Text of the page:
8d           Bed layer mostly churned up, ready for infusion of colour? (7)
{DYEABLE} – an anagram (churned up) of most of BED LAYE(R) gives a word meaning ready for infusion of colour

13d         Regular supplies from blackberry tart producer (5)
{BAKER} – the odd (regular) letters of BLACKBERRY spell out the tradesman who makes, among other things, tarts

14d         Germanic settler’s point of view (5)
{ANGLE} – a double definition – a descendant of a German tribe from Schleswig that settled in Northumbria, Mercia and East Anglia during the 5th century and a  point of view

17d         Condemned credit interest’s introduction in legal document (7)
{DECRIED} – a word meaning condemned or criticised is constructed by putting CR(edit) and I (Interest’s introduction) inside a legal document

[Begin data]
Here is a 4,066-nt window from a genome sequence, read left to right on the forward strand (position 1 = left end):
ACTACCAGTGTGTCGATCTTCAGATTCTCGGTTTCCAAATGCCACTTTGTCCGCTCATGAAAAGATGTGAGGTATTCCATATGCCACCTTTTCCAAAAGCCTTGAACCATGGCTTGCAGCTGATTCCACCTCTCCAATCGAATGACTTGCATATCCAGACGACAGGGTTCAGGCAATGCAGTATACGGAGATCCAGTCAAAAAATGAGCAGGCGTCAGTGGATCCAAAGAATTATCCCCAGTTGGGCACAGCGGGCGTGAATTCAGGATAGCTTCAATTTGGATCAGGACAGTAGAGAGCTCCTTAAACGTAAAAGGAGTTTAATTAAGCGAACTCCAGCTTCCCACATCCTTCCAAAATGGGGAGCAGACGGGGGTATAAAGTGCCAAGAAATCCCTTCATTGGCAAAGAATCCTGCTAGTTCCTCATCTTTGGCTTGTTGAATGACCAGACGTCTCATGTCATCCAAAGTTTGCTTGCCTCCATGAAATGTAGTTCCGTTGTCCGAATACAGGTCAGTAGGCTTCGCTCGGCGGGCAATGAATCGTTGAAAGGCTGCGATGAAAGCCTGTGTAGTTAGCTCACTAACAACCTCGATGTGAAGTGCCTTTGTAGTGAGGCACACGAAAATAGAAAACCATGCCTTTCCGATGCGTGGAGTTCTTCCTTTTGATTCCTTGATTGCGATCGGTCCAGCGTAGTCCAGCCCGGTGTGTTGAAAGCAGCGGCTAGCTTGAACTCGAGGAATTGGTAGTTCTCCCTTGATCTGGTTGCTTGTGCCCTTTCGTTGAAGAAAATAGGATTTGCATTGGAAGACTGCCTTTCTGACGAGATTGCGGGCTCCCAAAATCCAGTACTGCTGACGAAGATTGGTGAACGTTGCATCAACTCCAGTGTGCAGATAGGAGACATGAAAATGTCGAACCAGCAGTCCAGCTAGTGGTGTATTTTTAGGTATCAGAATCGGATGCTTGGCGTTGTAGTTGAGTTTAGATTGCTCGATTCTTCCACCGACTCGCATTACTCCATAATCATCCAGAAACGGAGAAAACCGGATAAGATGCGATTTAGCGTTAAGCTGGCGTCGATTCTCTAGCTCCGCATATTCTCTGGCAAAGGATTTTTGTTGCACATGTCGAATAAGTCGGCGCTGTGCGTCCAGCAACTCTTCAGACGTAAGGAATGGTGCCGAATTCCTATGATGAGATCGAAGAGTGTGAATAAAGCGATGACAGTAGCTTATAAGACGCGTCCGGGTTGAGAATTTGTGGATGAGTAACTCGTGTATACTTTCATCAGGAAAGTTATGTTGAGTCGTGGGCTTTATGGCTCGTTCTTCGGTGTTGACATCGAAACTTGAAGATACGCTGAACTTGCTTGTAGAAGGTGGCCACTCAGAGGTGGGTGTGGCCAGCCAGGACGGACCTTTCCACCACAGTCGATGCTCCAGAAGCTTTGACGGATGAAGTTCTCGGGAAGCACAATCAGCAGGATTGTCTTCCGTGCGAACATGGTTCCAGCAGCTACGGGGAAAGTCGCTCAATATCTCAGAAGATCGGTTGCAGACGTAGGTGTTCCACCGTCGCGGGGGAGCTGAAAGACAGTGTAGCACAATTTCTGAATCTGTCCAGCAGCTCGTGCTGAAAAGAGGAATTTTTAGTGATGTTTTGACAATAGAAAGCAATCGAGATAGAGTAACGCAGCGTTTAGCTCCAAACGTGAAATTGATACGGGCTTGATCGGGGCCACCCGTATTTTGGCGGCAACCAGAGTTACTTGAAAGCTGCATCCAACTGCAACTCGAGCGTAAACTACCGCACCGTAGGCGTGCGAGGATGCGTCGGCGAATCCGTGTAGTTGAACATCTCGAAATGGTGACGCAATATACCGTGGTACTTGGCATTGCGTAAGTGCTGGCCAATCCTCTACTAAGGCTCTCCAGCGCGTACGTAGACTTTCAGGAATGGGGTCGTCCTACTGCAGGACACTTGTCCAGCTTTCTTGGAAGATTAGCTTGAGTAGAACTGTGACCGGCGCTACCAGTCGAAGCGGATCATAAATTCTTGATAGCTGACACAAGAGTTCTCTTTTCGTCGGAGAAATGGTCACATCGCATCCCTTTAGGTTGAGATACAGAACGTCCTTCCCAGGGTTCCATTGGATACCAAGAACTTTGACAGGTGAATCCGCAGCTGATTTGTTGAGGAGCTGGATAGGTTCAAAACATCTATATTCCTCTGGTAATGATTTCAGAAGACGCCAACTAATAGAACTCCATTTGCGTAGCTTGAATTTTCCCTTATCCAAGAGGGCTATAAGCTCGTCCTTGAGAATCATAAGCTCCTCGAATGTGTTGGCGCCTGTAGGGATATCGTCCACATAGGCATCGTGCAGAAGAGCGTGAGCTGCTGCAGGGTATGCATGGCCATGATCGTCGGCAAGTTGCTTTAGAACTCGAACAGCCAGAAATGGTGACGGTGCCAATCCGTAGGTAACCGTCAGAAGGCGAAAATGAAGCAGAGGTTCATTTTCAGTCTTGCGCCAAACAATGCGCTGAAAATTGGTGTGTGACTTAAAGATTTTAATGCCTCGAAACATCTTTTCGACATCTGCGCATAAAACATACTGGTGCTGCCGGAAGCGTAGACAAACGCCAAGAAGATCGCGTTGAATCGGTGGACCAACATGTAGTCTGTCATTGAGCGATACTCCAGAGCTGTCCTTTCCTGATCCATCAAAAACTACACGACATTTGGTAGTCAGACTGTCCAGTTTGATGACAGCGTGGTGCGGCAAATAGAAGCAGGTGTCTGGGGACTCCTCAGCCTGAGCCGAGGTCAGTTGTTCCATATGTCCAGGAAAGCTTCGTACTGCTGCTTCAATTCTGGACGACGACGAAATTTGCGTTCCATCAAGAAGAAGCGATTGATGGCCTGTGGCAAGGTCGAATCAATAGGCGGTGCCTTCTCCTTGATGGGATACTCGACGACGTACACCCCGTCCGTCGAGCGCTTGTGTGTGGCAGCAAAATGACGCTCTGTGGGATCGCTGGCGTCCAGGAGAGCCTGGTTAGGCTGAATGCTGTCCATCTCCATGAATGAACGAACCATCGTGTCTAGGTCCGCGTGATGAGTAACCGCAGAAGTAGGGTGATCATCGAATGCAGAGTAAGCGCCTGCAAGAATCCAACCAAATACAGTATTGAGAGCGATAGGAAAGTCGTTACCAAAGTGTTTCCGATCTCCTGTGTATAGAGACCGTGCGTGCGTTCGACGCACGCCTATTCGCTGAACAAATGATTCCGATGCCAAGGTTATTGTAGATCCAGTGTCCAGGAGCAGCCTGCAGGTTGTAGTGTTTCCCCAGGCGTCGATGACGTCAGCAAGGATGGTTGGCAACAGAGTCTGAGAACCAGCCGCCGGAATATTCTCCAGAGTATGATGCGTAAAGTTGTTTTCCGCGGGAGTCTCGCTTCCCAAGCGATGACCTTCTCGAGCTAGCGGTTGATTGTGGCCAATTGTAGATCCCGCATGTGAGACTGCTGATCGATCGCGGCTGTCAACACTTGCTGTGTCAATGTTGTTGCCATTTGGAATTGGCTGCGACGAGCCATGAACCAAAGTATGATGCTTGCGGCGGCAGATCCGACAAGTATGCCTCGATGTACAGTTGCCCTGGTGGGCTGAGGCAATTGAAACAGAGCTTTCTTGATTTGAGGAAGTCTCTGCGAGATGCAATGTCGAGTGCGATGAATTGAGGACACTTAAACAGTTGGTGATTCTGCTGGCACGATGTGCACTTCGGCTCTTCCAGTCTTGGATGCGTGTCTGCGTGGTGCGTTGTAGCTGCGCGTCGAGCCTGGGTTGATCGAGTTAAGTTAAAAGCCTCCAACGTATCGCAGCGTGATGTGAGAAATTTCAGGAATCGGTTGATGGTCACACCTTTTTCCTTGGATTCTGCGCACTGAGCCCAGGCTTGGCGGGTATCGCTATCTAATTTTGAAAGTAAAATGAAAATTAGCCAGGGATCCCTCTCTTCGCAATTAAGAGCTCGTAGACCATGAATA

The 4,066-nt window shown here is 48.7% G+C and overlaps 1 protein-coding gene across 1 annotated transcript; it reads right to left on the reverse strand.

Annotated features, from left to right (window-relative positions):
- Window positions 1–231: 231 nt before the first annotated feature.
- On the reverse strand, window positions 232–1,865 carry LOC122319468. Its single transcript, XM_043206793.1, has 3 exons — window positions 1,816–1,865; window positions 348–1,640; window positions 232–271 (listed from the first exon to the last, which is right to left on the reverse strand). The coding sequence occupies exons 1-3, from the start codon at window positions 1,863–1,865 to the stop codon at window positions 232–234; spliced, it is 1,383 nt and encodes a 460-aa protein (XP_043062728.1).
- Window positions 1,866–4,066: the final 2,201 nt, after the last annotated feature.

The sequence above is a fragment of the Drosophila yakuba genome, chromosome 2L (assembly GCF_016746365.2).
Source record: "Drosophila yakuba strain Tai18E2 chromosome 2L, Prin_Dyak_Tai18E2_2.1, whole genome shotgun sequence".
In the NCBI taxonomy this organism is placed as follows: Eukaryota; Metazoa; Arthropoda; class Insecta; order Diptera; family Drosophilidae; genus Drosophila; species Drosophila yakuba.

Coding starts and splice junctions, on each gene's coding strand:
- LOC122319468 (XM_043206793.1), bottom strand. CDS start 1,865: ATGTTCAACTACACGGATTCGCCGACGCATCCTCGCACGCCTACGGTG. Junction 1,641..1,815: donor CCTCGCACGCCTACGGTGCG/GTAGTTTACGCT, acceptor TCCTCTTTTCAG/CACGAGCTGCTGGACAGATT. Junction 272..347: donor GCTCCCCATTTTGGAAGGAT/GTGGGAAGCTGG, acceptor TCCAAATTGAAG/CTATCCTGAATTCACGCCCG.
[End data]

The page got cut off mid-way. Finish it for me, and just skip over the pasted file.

18d         Sandwich-ready, maybe holding last of tofu, thoroughly rinsed (7)
{SLUICED} – bread ready to make sandwiches is placed around U (last of tofU) results in a word meaning thoroughly rinsed

19d         Small hollow needs internal massage to prepare for operation (5,2)
{SCRUB UP} – put S(mall) and a name for a hollow around a massage to get a word meaning what a surgeon does to prepare for an operation

20d         Chief of the senses in which government is undermined (7)
{TREASON} – T (chief / head of The) is followed by sense or logic to give the undermining of government

24d         Some turbulence in cases of extended delay (4)
{EDDY} – this turbulence is created by combining the outside letters (cases) of E(xtende)D and D(ela)Y

This is pure self-indulgence!

25d         Tends to ignore article that may change one’s view (4)